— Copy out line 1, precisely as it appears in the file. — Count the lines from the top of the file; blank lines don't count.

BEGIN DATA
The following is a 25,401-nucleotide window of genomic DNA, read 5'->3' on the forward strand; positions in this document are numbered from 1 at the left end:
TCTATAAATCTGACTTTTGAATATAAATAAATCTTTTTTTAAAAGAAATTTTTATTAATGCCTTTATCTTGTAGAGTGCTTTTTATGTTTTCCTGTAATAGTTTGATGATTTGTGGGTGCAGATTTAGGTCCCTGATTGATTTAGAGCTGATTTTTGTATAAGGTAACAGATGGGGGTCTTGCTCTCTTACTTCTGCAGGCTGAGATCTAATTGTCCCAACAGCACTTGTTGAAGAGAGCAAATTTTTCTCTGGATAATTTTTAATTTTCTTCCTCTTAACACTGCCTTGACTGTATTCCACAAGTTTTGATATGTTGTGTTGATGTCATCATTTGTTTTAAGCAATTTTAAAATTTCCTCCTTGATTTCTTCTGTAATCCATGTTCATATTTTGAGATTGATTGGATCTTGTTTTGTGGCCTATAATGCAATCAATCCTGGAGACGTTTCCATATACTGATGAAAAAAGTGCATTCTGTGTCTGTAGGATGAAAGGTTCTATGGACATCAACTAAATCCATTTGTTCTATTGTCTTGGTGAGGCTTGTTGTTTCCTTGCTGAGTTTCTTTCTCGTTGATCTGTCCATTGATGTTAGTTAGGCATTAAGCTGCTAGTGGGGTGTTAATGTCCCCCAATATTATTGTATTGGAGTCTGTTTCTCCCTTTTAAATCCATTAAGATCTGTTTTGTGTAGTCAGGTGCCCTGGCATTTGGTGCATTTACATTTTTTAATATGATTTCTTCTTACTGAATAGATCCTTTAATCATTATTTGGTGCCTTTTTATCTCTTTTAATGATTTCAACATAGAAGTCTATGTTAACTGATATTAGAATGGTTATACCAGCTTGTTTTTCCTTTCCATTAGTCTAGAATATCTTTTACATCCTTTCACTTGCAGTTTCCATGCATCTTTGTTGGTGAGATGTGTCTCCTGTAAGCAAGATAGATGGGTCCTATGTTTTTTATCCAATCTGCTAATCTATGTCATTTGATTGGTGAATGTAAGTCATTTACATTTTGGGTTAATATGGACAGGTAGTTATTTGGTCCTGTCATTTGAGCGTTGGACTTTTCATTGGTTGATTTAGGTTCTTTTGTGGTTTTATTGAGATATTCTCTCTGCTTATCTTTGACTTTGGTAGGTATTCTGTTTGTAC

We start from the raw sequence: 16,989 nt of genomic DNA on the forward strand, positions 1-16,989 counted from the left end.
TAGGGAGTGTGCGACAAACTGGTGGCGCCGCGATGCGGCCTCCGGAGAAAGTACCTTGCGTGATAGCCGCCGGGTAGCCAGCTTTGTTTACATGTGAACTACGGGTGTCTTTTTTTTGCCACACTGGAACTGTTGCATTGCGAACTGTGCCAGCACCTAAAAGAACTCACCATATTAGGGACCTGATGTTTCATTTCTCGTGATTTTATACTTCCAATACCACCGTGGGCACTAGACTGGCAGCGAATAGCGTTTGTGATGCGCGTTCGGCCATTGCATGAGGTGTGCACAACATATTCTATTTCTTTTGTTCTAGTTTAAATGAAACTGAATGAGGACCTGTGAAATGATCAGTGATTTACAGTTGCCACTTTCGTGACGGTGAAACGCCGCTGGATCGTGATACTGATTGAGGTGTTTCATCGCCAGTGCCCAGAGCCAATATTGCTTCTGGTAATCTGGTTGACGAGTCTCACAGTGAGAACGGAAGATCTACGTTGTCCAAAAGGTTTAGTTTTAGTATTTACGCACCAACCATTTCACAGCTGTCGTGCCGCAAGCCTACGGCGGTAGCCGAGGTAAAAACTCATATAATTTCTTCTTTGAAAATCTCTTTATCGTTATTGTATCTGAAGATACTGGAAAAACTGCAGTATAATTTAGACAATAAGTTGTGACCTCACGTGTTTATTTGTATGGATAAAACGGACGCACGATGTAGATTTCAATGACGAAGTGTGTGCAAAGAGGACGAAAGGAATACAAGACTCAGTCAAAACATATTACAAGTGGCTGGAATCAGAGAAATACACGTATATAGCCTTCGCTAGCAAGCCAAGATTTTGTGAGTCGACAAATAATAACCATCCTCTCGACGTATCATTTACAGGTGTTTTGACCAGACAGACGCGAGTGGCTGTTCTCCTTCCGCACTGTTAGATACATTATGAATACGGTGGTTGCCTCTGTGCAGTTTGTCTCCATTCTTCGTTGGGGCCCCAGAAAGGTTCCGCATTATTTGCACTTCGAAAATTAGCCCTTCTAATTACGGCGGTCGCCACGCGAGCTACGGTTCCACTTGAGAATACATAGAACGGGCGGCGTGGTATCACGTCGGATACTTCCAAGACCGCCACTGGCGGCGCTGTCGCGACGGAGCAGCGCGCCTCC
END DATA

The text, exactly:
The following is a 25,401-nucleotide window of genomic DNA, read 5'->3' on the forward strand; positions in this document are numbered from 1 at the left end: